And what is it about Khan specifically that you think makes it the classic that it is considered today?
This is one of the questions I’m most often asked and am least able to answer.  Artists are far from being the most objective judges or evaluators of their own work.  When Georges Bizet wrote the Toreador song for Carmen, the most popular baritone aria in all opera, his comment was, “Ah, well, the public want shit. There it is.”  I cannot explain the enduring popularity of The Wrath of Khan; I can merely observe and recount with wonder – and gratitude! – the fact that after thirty-five years, the film continues to exert its mysterious, alchemical, appeal.  I note with curiosity that the film seems to have special meaning for fathers and sons and also for those celebrating birthdays.  Among other things, it is, after all, a story of aging and coming to terms with aging…
And when you went on to work on further installments like The Voyage Home and The Undiscovered Country, was there still an immense amount of pressure to please the audiences? Or was there a generally feeling of trust after your success with Khan?

On the Star Trek movies I worked on, I was never aware of “pressure” to please audiences. I have always distrusted work that attempts to second guess what people want when I don’t believe they know themselves.  I work from a different assumption, namely, if I like it, I think I’ve a reasonable expectation others will, too.  This has not always proved to be the case, but it’s the only way I know how to work. I would never dream of telling you a joke I myself didn’t find funny.  On the off chance you might like it? No way.  If I’m not laughing, no one else will laugh either.  For these reasons, when I write (or direct, for that matter), I’m working to please myself.  And to be as truthful as my memory permits, it is not my recollection that on any of my Star Trek movies, anybody ever mentioned the preferences of the fans.

What are your thoughts on the modern world of film, considering all the technological advancements that have been made you since you first found your way into this business?
This is a complex question and merits a thoughtful – if lengthy – response.   Certainly the technological advances achieved by film border on the miraculous.  We can now depict ANYTHING.   Is that a good thing?   It is my belief that art thrives on restrictions.  It is when we choose or find ourselves unable to show things, either because of censorship (where would we be without censorship?) or (previous) technological limitations, that we employ imaginative, creative solutions to artistic problems.   Paintings do not move.   Music – certainly symphonic music – has no intellectual content.  Words are just code on the page, waiting to be deciphered by the brain.  In each case, it is the contribution of the viewer, auditor, audience, that completes the work of art.  The painting moves when it meets your eye.  Beethoven’s 5th becomes profound when it enters your ear.  Minus that interaction, it is merely catgut and tubing.  Art with limitations imposed upon it, resorts to symbols.  Analogies.   Allegories.  Metaphors.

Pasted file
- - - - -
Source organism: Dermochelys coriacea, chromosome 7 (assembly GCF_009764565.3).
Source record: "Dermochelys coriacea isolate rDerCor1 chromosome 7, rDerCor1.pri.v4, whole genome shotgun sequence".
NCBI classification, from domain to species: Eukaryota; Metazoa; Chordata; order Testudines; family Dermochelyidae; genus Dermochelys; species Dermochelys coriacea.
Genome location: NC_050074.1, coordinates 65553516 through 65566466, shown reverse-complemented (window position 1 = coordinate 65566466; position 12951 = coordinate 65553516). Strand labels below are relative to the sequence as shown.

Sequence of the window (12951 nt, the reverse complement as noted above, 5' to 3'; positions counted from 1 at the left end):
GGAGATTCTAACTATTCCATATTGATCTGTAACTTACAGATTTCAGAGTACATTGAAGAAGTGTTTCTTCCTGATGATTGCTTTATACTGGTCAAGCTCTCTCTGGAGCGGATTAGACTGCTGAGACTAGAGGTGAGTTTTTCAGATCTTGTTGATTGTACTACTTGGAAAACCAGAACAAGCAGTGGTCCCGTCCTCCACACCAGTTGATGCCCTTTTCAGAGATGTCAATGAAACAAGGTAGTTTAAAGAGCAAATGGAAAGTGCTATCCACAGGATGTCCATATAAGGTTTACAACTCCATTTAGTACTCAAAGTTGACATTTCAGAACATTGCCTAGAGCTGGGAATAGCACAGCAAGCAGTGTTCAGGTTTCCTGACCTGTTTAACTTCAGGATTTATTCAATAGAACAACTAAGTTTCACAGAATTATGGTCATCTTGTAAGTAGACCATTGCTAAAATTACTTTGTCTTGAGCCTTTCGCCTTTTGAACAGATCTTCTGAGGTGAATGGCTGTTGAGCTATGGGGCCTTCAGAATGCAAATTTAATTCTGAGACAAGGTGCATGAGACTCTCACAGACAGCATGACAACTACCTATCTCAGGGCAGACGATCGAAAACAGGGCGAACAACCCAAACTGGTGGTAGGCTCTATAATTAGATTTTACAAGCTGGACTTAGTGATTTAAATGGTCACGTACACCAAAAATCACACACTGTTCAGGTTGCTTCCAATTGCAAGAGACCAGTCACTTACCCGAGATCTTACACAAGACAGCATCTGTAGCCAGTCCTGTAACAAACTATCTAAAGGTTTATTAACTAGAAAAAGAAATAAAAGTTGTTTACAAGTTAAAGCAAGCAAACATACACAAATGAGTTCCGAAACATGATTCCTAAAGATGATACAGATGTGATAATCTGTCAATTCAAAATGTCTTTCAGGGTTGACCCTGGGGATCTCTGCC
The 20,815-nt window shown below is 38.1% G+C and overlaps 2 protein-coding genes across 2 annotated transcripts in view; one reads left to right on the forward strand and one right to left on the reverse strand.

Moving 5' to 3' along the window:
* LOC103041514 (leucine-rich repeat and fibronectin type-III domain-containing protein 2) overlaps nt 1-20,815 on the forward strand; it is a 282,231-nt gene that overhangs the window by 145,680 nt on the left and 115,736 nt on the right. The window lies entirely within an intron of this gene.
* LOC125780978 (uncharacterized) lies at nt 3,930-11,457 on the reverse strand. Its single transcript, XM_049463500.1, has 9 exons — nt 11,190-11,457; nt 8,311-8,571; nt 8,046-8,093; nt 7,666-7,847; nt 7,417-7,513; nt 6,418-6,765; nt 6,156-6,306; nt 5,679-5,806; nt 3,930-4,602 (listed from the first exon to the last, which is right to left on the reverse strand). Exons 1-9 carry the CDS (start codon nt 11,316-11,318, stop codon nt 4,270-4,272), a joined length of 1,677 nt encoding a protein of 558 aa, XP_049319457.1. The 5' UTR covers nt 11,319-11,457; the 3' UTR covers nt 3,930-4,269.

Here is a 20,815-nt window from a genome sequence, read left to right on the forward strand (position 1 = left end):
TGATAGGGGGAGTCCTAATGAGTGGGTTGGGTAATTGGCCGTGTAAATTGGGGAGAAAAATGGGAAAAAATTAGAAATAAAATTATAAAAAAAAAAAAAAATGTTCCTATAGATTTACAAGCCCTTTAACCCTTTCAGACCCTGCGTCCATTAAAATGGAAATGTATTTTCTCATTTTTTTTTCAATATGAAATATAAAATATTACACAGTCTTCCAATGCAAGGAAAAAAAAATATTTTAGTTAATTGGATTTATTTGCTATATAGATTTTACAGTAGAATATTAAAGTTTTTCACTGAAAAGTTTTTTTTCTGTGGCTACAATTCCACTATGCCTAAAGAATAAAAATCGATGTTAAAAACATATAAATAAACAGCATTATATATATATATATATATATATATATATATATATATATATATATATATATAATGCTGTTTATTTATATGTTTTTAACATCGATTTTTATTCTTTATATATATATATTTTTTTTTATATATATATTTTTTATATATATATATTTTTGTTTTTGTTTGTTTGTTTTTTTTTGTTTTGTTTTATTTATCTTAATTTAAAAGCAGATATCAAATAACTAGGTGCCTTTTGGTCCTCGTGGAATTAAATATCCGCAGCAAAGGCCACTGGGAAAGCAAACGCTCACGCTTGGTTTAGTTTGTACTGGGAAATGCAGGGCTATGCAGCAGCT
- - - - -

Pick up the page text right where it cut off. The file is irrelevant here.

But art with NO LIMITATIONS?
Movies with their capacious bag of special FX tricks now have the hideous capacity to do everything for one.  The result of all this technological progress, is the proliferation of what we term “eye candy”.  Candy, it is well to remember, is not good for you.  Movies increasingly employing all these alleged advances, increasingly render audiences passive.  Where Shakespeare once urged audiences, “On your imaginary forces, work!” now we don’t have to.   We sit in plush theatre seats or on our own couches and CGI makes literally anything at all.  The result in many cases, is a stultifying boredom, to counter or compete with which (along with the temptations of our ubiquitous smart phones), theatres endlessly pump up the volume.
The end result I find not particularly edifying.  Naturally, we want special FX in film to be as good as we can get them.  No one wants to be bounced out of the story when distracted by a Roman centurion wearing sneakers or a wrist watch.  FX can enhance a story, make the narrative more believable.   But total reliance on those FX in the end, I believe, proves destructive.  No, not destructive – perhaps distracting is the more precise word.
When you look back on your illustriously successful career as a writer, director, and more…what would you say you are most proud of?
I am arguably most proud of three accomplishments in my professional life.  First, my novel, The Seven-Per-Cent Solution, in which I may claim to having revived interest in and enthusiasm for Sherlock Holmes, the deathless creation of Sir Arthur Conan Doyle, bringing the Great Detective back to the best-seller list for forty weeks in the New York Times – the first time he appeared there since Doyle invented him.  I’m relatively pleased with the film version, as well, for which I received my sole (to date!) Oscar nomination.
Secondly, I am proud of my contributions to the Star Trek series, having written and/or directed feature films, II (The Wrath of Khan), IV (The Voyage Home) and VI (The Undiscovered Country).  I’m particularly tickled by the enduring favor The Wrath of Khan has found over more than 35 years with audiences young and old, around the world.
But I think I am most proud of having directed the television movie dealing with nuclear war between The United States and the (then) Soviet Union.  The Day After remains the most watched film ever made for television with one hundred million viewers in a single night.  More importantly, the film changed the mind of President Ronald Reagan who came to power believing in the notion of a “winnable” nuclear war.  After seeing and being shaken by the film, (an event he documented in his diary and memoir), he wound up going to Iceland, meeting Premier Gorbachev, and signing the intermediate range missile treaty – an event, incidentally, the formed the core of Star Trek VI: The Undiscovered Country.  Of all the things I’ve done to date, I’d have to count The Day After as the most worthwhile use of my life.

What does the future hold for you? Anything you would like to plug to our readers?

I’m not good at plugging things that a not yet realities.  That said, I’m pleased that my series,  MEDICI – Masters of Florence, is going into its second season.   Waiting to hear if my other series, Star Trek: Discovery will do the same.  I also am happy to recommend my memoir, The View From The Bridge: Memories of Star Trek and a Life in Hollywood, published in hardcover by the Viking Press and in paper by Penguin.
What was the last thing that made you smile?
When Donald Trump was impeached.  Oh, wait – that hasn’t happened yet.

About rontrembathiii
write. write. write.